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Thread: Had a kaboom with my reloads.

  1. #51
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    Quote Originally Posted by scottcc View Post
    Could it be from AR Comp temp sensitive? As I stated it was in June and on a hot day at that. The ammo was in the trunk of the car. I was using metal 20 round mags, they were warm, then setting in the sun made them heat up more, while I was setting things up.

    For what it's worth I do trim cases, check OAL and also shake to hear powder.

    Sent from my cp3705AS using Tapatalk
    Depends on just how hot your ammo actually got. There is a thread on another forum where a guy did some pretty elaborate temp sensitivity testing and found AR Comp pretty good, actually half the variation of Varget. But he only tested up to 165F degrees. Summer...Trunk of car...Metal mags sitting in sun while setting up. That metal mag could've acted like a miniature oven. Elevated ammo temp will increase pressure, maybe not to a degree that hurts anything in a "normal" range of temps but there's a point which it will change and it can change in a rapid and extraordinary fashion. Hard to know if you went past the line.

    I suspect you had several things happen. 5.56 case, hot ammo, and a bit of bullet setback...OR...you just simply had a case head failure.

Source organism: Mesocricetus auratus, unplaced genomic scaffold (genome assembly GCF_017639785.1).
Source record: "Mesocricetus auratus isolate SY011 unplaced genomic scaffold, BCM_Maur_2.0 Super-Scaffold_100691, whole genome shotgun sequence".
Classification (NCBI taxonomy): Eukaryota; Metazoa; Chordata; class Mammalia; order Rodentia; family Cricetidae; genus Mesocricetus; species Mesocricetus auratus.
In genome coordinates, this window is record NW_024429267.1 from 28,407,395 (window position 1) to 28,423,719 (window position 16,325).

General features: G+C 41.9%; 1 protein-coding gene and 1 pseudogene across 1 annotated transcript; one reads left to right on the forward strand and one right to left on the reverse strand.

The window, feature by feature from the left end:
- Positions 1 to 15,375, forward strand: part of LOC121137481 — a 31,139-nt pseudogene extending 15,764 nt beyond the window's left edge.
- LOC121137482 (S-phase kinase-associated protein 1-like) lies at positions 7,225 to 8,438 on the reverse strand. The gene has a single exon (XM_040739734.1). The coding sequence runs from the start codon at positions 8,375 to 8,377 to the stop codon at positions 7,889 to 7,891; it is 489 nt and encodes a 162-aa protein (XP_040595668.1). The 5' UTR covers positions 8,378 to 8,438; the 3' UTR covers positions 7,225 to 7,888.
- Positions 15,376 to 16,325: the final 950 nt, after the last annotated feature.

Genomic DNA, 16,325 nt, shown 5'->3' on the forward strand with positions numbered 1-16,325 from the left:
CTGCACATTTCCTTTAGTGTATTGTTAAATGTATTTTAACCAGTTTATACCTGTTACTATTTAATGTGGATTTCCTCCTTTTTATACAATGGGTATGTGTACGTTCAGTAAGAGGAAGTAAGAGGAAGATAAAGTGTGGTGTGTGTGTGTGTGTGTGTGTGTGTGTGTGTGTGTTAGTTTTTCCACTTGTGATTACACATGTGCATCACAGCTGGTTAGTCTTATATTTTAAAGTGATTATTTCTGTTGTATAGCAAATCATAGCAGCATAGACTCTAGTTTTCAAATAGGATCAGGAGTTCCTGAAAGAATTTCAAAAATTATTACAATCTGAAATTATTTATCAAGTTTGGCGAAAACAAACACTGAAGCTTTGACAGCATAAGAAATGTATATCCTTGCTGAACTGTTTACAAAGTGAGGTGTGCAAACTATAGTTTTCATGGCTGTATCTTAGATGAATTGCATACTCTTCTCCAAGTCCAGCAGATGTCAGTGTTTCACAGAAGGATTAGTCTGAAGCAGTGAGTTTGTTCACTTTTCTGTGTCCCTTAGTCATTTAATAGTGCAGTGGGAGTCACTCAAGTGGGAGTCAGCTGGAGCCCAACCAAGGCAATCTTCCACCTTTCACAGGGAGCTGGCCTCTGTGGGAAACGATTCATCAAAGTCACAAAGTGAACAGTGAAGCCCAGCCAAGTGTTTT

2. #52
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    Here is what we are talking about with a web failure.




    The case on the left is a LC case, the case on the right is a commercial case. Note how much thicker the web area at the bottom of the LC case is. The case on the right will tend to let go first if pressures are right or there is too much exposed case head.

    Couple this with the back of the barrel being a tad forward and you have a failure waiting to happen. Similar can happen with soft case head if it got annealed upside down or case has been in a fire.
    Last edited by Humpy70; 12-20-19 at 10:02.

  3. #53
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    You provided good information in this thread Humpy70. Do you have a recommendation for how many times a .223 case should be reloaded before being scrapped?
    Train 2 Win

  4. #54
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    Quote Originally Posted by T2C View Post
    You provided good information in this thread Humpy70. Do you have a recommendation for how many times a .223 case should be reloaded before being scrapped?
    Case life depends on multiple things such as:

    1. How much bigger is the chamber than the unfired round. Most factory chambers are way too big. The more case swell you see .200 up from the rim the shorter the life is going to be.

    2. How much your dies size the cases back down. FL dies are not all the same size thus if you have a min size die and a max chamber your brass gets overworked THAG. The small base dies you read about are just dies chambered with a tired reamer and that allows them to make more dies before they chuck the reamer. I don't own a small base set at all and have never had any feed/extraction problems.